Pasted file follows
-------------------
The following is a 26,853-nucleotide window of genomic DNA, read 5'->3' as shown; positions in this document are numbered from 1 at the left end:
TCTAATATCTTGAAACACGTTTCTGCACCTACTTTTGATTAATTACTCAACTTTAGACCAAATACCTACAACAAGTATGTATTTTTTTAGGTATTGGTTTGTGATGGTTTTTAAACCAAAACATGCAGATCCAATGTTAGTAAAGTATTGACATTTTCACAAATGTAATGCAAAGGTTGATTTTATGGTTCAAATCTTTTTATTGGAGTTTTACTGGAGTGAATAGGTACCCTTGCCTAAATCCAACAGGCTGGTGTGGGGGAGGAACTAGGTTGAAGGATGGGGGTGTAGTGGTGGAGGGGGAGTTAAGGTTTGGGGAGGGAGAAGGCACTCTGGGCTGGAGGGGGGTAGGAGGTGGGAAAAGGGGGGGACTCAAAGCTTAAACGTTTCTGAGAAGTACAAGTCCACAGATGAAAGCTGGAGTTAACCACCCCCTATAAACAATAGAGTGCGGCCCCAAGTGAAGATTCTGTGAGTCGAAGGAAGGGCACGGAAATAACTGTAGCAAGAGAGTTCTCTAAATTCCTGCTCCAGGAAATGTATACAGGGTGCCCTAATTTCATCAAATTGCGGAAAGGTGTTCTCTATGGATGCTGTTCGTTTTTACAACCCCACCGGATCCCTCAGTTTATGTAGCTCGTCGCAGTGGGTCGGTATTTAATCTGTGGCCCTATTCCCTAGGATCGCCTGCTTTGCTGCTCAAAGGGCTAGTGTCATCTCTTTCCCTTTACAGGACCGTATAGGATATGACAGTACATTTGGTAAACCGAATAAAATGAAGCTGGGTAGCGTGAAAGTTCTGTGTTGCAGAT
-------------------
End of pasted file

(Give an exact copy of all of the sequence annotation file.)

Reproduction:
The following is a 26,853-nucleotide window of genomic DNA, read 5'->3' as shown; positions in this document are numbered from 1 at the left end:
TCTAATATCTTGAAACACGTTTCTGCACCTACTTTTGATTAATTACTCAACTTTAGACCAAATACCTACAACAAGTATGTATTTTTTTAGGTATTGGTTTGTGATGGTTTTTAAACCAAAACATGCAGATCCAATGTTAGTAAAGTATTGACATTTTCACAAATGTAATGCAAAGGTTGATTTTATGGTTCAAATCTTTTTATTGGAGTTTTACTGGAGTGAATAGGTACCCTTGCCTAAATCCAACAGGCTGGTGTGGGGGAGGAACTAGGTTGAAGGATGGGGGTGTAGTGGTGGAGGGGGAGTTAAGGTTTGGGGAGGGAGAAGGCACTCTGGGCTGGAGGGGGGTAGGAGGTGGGAAAAGGGGGGGACTCAAAGCTTAAACGTTTCTGAGAAGTACAAGTCCACAGATGAAAGCTGGAGTTAACCACCCCCTATAAACAATAGAGTGCGGCCCCAAGTGAAGATTCTGTGAGTCGAAGGAAGGGCACGGAAATAACTGTAGCAAGAGAGTTCTCTAAATTCCTGCTCCAGGAAATGTATACAGGGTGCCCTAATTTCATCAAATTGCGGAAAGGTGTTCTCTATGGATGCTGTTCGTTTTTACAACCCCACCGGATCCCTCAGTTTATGTAGCTCGTCGCAGTGGGTCGGTATTTAATCTGTGGCCCTATTCCCTAGGATCGCCTGCTTTGCTGCTCAAAGGGCTAGTGTCATCTCTTTCCCTTTACAGGACCGTATAGGATATGACAGTACATTTGGTAAACCGAATAAAATGAAGCTGGGTAGCGTGAAAGTTCTGTGTTGCAGAT